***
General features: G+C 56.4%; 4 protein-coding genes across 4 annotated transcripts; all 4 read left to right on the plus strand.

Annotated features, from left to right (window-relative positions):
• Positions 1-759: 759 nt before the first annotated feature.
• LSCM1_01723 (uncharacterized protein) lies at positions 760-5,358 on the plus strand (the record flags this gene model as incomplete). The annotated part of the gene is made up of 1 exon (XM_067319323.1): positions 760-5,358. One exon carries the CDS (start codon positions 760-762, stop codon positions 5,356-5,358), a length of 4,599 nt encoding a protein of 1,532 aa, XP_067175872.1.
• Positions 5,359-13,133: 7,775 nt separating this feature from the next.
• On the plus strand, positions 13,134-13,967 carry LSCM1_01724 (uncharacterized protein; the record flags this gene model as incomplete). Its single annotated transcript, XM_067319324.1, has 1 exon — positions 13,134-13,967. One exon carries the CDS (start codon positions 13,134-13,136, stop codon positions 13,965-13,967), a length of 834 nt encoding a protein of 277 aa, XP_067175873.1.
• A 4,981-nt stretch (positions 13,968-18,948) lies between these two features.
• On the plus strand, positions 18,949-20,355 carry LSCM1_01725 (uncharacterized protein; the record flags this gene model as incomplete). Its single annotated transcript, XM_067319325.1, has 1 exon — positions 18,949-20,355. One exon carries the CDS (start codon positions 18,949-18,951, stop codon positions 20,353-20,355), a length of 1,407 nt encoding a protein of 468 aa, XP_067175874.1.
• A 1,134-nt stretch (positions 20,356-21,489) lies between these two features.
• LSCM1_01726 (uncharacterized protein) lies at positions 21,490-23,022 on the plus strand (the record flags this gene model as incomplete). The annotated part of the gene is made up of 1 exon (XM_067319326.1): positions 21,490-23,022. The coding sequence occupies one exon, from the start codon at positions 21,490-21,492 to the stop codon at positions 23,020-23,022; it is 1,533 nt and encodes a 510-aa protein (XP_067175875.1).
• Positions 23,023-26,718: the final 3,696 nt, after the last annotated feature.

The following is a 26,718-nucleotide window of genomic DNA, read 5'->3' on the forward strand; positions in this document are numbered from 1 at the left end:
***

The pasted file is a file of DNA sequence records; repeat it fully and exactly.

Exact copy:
General features: G+C 56.4%; 4 protein-coding genes across 4 annotated transcripts; all 4 read left to right on the plus strand.

Annotated features, from left to right (window-relative positions):
• Positions 1-759: 759 nt before the first annotated feature.
• LSCM1_01723 (uncharacterized protein) lies at positions 760-5,358 on the plus strand (the record flags this gene model as incomplete). The annotated part of the gene is made up of 1 exon (XM_067319323.1): positions 760-5,358. One exon carries the CDS (start codon positions 760-762, stop codon positions 5,356-5,358), a length of 4,599 nt encoding a protein of 1,532 aa, XP_067175872.1.
• Positions 5,359-13,133: 7,775 nt separating this feature from the next.
• On the plus strand, positions 13,134-13,967 carry LSCM1_01724 (uncharacterized protein; the record flags this gene model as incomplete). Its single annotated transcript, XM_067319324.1, has 1 exon — positions 13,134-13,967. One exon carries the CDS (start codon positions 13,134-13,136, stop codon positions 13,965-13,967), a length of 834 nt encoding a protein of 277 aa, XP_067175873.1.
• A 4,981-nt stretch (positions 13,968-18,948) lies between these two features.
• On the plus strand, positions 18,949-20,355 carry LSCM1_01725 (uncharacterized protein; the record flags this gene model as incomplete). Its single annotated transcript, XM_067319325.1, has 1 exon — positions 18,949-20,355. One exon carries the CDS (start codon positions 18,949-18,951, stop codon positions 20,353-20,355), a length of 1,407 nt encoding a protein of 468 aa, XP_067175874.1.
• A 1,134-nt stretch (positions 20,356-21,489) lies between these two features.
• LSCM1_01726 (uncharacterized protein) lies at positions 21,490-23,022 on the plus strand (the record flags this gene model as incomplete). The annotated part of the gene is made up of 1 exon (XM_067319326.1): positions 21,490-23,022. The coding sequence occupies one exon, from the start codon at positions 21,490-21,492 to the stop codon at positions 23,020-23,022; it is 1,533 nt and encodes a 510-aa protein (XP_067175875.1).
• Positions 23,023-26,718: the final 3,696 nt, after the last annotated feature.

The following is a 26,718-nucleotide window of genomic DNA, read 5'->3' on the forward strand; positions in this document are numbered from 1 at the left end: